It's Every Monkey for Themselves is Vanessa Woods' warts and all story of her year spent in the Cielo Forest in Costa Rica researching behavioural ecology of Capuchin monkeys. Focusing primarily on the upright primates that inhabit the "monkey house", rather than the those in the wild, the book abounds with plenty of adult-themed content and comes across as something like what the 1990's TV series Melrose Place might've been, had it been set in the jungle.
Having blagged her way into a film-making job with Disney Channel, Woods heads to Costa Rica with hopes of forgetting about her boyfriend with whom she has just recently broken up with, by throwing herself into a research project on Capuchin monkeys. On arrival at the monkey house, she quickly comes to realise that surviving the myriad of horrors in the jungle such as killer bees, scorpions, poisonous snakes and infectious parasites will be nothing next to surviving 12 months in close proximity with her fellow co-workers.
It's Every Monkey for Themselves introduces us to three main groups of Capuchin monkeys and the residents within each group, who have great names such as Havoc, Angel, Murder, Carnage and Mayhem. To most of us, the Capuchin monkey is instantly recognisable as Ross's monkey, Marcel, out of Friends, or the evil ghost monkey out of Pirates of the Cairibbean, and so named due to their resemblance to the Capuchin monks with their dark hoods.
Before long, we are fully engaged with the monkeys as they go about their daily lives, which mostly consists of eating, pooping, grooming and having sex. The humans of monkey house pretty much do the same thing, and with sleep walking house-mates, associates who are male prostitutes trafficking in narcotics and psychotic booze-fuelled parties, the antics of the murderous monkeys themselves, by comparison, look positively tame.
The book provides a reasonable insight into the drudgery and difficult conditions that the research group are subjected to. Rising at 4.30am to work 14 hour days with only 5 days scheduled off at the end of each month illustrates just how demanding this research work is. Woods obvious passion for animals and the wildlife is extremely apparent, as evidenced also by her previous stints in far flung places such as Uganda when counting chimpanzees, Kenya while undertaking a zebra census and Antarctica filming penguins.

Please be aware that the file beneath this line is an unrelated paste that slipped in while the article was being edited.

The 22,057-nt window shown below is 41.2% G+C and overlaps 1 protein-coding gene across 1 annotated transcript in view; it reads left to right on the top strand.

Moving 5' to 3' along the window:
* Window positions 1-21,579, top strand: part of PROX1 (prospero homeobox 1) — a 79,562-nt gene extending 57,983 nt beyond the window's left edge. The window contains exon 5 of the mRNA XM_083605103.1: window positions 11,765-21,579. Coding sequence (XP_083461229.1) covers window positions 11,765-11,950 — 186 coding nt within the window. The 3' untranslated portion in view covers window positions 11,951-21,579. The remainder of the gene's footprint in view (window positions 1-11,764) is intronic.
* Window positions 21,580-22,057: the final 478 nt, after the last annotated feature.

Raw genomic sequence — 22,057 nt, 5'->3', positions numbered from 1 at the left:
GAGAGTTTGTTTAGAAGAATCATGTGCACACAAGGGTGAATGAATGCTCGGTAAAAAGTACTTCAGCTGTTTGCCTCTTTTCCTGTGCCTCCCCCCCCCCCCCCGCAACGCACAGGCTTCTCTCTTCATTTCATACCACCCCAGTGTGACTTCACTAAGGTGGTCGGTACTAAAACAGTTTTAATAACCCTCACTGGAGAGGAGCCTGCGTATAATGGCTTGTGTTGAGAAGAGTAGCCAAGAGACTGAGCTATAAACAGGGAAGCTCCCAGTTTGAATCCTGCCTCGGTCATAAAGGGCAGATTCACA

Predominantly though, It's Every Monkey for Themselves is a book about the friendships, jealousies, love interests, bitching and in-fighting that takes place amongst the co-workers. Working under the conditions that they do, it is easy to see how extreme enmities and close bonds are forged and the book doesn't hold back in baring everything that goes on.
No one is safe from Woods' pen, including herself, and she comes across as extremely shallow and mostly concerned with how beautiful she is whilst also being convinced that all the male members of the household want to have sex with her. Her constant scheming, lying and manipulating makes it hard to warm to her, which unfortunately detracts from her overall writing which actually is of good quality. The fact, also, that the story takes place in Costa Rica is somewhat irrelevant as apart from the odd Spanish phrase thrown in, you would never have known.
It's Every Monkey for Themselves, reminds me in parts as a revved and R-rated version of Laurie Gough's book, Kite Strings of the Southern Cross, and in the end there is too much Mills and Boon (the x-rated version) and not enough Daniel Boone for this to have wide appeal for those looking for a good travel story.
3 stars out of 5
Credit: Banner photo by lukegwald